Friday, June 23, 2006

"Heartbreaking"

One of the last posts on the Episcopalians...but here are two articles from Wednesday's Dispatch about the gay bishops decision.

From "Limits on gay bishops rejected":

"[T]he Epicopal Church continued to anger conservatives yesterday by refusing a request to stop electing gay bishops. The move, certain to further alientate the U.S. church from overseas Anglican leaders, prompted the outgoing head of the church to call a special session [Wednesday] in the last-ditch effort at compromise. 'Obviously, it's not over until it's over, but every indication is that the Episcopal Church intends to continue on its revolutionary course, one that it out of the Christian mainstream,' said Peter Frank, spokesman for Bishop Robert Duncan of Pittsburgh, a leader of the conservative wing of the church. 'It's heartbreaking.'...Leaders of the worldwide group have warned of a break-up unless progressive Episcopalians back away from their acceptance of gay diocesan leaders and same-sex blessing ceremonies....'What I'm seeing here is teh Holy Spirit moving us in new directions,' said the Rev. Heather Buchanan Wiseman, of Cincinnati, a deputy for the Diocese of Southern Ohio. 'It's kind of exciting, it's scary, it's new,' she said....Wiseman said...many leaders think [the church] shouldn't have to sacrifice the dignity of homosexual members in the process...Bishops, however, were unwilling to let the convention adjourn without weighing in on the church's response to the crisis that erupted in 2003 with the consecration of Bishop V. Gene Robinson of New Hampshire, an openly gay man...Officials have apologized for the fallout but not for choosing Robinson...The presiding bishop-elect, Rt. Rev. Katherine Jefferts Schori of Neveda, is viewed as a liberal on sexuality issues. She voted in favor of Robinson and has backed same-sex unions in her diocese...she said...people of all races, creeds and orientations are "fully part" of God's creation...'This is not your grandmother's church anymore.' For Mike Wernick, president of the Episcopal gay advocacy group Integrity-central Ohio, yesterday's developments offer hope...'In my opionion, when Jesus came, Jesus came to expand God's circle. He came to make it so there would be no one left on the outside.'"

Man, these libs!! Come on! "No one left on the outside"? Who said they couldn't be in the Church? They just can't be bishops, or whatever. Women can't be priests. Hello! There are just some things you can't do within a church. If you don't like it, find somewhere else to go. Sheesh. But don't try to change everything and mangle the Bible in the process by giving me this touchy feely stuff. It's not going to fly.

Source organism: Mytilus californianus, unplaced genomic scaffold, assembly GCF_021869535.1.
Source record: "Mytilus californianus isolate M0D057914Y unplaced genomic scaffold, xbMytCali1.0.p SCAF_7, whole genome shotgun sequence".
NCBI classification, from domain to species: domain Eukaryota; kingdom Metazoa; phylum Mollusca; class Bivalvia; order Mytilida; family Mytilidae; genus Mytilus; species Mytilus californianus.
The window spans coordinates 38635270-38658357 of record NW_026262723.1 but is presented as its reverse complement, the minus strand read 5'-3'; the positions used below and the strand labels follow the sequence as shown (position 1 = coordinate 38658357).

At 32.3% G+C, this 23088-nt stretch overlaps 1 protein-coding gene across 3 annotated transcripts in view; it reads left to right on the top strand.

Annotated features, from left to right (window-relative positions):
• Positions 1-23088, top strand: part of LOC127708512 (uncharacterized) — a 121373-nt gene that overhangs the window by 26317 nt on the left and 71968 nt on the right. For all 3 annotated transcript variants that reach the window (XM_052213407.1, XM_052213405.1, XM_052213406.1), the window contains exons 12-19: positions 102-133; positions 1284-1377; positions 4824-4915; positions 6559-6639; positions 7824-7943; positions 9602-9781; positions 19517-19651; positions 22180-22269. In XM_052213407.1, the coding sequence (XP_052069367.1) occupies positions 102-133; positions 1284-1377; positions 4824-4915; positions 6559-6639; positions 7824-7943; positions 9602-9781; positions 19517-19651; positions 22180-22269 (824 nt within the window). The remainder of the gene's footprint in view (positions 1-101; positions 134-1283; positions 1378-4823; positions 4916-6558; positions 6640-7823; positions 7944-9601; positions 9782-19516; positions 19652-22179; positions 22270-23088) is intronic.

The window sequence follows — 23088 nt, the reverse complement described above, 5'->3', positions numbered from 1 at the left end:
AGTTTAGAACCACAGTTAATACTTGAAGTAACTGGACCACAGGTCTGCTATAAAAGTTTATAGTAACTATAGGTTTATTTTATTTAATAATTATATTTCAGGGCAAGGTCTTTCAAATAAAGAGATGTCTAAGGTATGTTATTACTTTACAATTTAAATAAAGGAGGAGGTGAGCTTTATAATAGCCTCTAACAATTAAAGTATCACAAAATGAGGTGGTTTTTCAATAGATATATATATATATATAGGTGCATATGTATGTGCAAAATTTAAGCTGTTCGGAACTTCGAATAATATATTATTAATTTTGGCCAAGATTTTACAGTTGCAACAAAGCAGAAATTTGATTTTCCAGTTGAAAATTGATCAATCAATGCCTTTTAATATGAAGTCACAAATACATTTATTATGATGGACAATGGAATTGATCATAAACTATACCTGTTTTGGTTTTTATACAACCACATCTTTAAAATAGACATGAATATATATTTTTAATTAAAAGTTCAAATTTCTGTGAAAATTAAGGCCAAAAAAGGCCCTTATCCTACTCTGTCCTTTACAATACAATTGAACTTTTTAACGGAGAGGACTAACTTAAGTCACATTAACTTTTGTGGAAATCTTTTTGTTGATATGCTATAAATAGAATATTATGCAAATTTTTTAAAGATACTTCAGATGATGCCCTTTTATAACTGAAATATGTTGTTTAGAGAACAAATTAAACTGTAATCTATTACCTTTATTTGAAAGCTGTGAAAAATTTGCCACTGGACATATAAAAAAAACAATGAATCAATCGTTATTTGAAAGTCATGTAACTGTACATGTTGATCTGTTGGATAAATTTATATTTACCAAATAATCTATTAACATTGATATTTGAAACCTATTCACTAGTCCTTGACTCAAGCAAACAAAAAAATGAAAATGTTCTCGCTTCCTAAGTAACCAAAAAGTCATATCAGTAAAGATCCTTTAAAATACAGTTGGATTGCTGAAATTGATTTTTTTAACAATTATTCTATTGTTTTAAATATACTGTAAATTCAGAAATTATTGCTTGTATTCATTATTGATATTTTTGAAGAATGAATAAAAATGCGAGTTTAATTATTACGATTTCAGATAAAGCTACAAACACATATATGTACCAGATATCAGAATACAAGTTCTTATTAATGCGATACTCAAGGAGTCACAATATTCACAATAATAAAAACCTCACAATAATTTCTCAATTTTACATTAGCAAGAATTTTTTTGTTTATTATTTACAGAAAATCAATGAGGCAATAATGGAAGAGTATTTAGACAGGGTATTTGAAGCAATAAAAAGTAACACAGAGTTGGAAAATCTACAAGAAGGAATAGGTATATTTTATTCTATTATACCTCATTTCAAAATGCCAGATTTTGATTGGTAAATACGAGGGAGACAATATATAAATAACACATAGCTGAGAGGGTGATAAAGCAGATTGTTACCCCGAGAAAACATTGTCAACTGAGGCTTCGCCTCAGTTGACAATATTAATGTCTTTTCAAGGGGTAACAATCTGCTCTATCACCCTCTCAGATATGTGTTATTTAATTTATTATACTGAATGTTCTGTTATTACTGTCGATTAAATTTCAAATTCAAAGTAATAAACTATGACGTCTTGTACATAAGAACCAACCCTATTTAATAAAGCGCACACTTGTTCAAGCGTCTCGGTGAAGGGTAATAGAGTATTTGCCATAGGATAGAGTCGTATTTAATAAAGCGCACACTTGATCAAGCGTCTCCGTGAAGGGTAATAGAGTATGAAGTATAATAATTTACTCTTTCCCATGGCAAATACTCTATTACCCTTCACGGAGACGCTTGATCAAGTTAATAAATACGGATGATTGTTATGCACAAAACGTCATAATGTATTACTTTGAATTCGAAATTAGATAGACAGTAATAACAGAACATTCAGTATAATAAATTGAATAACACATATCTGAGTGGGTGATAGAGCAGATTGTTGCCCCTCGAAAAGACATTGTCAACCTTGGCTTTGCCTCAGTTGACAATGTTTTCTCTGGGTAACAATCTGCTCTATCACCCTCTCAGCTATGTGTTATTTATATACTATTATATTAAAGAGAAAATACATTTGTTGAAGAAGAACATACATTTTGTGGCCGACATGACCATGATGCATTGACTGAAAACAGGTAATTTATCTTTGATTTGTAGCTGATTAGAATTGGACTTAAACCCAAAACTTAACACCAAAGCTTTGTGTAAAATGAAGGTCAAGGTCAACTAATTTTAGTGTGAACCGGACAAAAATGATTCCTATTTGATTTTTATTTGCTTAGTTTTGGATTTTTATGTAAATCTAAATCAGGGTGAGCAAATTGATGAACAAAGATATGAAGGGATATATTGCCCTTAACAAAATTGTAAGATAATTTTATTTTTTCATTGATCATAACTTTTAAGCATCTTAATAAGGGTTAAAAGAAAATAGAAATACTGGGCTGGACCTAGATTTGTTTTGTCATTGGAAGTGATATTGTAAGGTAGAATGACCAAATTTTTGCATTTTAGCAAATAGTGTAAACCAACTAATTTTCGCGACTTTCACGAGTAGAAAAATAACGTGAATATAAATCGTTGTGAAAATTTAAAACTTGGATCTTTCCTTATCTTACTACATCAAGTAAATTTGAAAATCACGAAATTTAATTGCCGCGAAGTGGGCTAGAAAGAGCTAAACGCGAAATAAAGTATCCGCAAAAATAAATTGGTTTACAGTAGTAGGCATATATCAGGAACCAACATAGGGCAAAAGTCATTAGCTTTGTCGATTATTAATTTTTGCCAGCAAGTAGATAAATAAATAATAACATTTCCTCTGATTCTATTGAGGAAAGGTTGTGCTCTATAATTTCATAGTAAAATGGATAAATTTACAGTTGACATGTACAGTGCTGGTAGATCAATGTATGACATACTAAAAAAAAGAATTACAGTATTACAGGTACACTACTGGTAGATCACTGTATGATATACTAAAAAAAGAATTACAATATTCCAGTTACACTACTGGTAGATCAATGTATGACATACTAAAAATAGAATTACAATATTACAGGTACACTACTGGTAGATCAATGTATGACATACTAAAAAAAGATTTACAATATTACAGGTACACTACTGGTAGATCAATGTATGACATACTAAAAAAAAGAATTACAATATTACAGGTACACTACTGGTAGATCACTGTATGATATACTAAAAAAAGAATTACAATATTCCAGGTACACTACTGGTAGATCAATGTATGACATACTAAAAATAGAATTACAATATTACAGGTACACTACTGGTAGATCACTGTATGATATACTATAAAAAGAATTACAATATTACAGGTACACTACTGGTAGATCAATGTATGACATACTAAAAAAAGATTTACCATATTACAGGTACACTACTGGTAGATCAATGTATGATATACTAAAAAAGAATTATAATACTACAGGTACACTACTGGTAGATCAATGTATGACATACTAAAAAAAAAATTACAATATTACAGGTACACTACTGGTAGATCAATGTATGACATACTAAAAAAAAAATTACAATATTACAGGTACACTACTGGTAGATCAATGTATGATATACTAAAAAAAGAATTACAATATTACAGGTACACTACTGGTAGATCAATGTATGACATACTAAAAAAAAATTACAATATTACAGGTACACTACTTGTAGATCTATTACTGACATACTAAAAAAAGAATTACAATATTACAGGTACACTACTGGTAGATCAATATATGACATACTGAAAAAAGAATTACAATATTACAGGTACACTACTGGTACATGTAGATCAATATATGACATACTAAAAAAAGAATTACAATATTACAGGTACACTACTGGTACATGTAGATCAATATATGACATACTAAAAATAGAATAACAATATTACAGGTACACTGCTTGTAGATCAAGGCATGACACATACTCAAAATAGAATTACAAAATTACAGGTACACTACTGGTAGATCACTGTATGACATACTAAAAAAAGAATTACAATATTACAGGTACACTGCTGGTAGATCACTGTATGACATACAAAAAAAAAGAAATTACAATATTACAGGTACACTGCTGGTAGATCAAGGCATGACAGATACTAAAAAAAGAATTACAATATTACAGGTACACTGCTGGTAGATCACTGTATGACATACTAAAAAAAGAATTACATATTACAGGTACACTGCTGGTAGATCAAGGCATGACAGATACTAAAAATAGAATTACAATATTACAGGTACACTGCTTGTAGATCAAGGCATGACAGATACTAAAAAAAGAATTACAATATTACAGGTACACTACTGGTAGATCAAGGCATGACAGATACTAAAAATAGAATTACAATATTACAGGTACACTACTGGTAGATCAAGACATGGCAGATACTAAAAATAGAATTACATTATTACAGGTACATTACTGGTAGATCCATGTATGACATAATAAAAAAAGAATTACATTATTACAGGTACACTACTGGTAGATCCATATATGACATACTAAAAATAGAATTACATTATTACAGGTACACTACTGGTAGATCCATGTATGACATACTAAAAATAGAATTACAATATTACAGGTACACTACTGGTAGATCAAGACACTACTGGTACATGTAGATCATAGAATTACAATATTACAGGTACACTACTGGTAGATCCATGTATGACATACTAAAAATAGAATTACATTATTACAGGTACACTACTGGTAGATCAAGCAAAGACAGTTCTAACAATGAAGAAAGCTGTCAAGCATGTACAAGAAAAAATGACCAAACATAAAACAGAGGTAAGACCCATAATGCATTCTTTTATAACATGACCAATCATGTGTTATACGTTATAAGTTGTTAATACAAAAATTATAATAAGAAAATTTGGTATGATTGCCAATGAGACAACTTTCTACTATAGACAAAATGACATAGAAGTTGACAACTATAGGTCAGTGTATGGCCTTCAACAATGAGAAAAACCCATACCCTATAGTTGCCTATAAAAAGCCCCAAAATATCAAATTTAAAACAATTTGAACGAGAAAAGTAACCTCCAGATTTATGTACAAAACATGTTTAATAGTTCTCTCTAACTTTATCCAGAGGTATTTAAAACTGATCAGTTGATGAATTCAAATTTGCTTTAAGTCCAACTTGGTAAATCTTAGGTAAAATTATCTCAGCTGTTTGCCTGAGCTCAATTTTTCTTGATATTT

The next article's headline says it all: "'Restraint' urged in allowing gay bishops." Well what the heck does that mean?? Are they allowed or not?? "We're again quite in a muddle," Bishop Duncan says in the article. A muddle indeed....

3 comments:

Anonymous said...

"Hello! There are just some things you can't do within a church. If you don't like it, find somewhere else to go."

Of course - and they did. They're not part of your church; they're part of another church which has decided this is ok. Just like how all of the churches have different standpoints on other issues, they can have differing views on this too.

Emily said...

Well sure they did go somewhere else. My point in that statement was that now they have to find somewhere else to go, since the place they went when the Catholic Church didn't do it for them anymore (i.e., the Anglican/ECUSA) isn't doing it for them anymore, either.

As for differing views--sure, they're allowed. It's a free country. But I do think that the ECUSA is going to be in trouble if they can't come up with one common view that the whole church agrees with. This is more than just AC vrs. ECUSA--it's ECUSA vrs. ECUSA.

andrea said...

(sorry, that was me, I just didn't get my name up there somehow)

You're right, they are fighting amongst themselves right now. Sure, I guess this can be a "dangerous" thing. But what's going to happen? They'll either split or come to an agreement (which could involve change or not). Is splitting really such a bad thing? Especially if you can't come to an agreement on a pretty big issue. Of course this is going to be difficult and cause "trouble." But discussing this pretty controversial issue - and taking a stand on both sides - is (I think) a good idea. It's big, important, and obviously something which people in this group differ on. Avoiding the discussion to prevent conflict/"trouble" is rarely a good idea.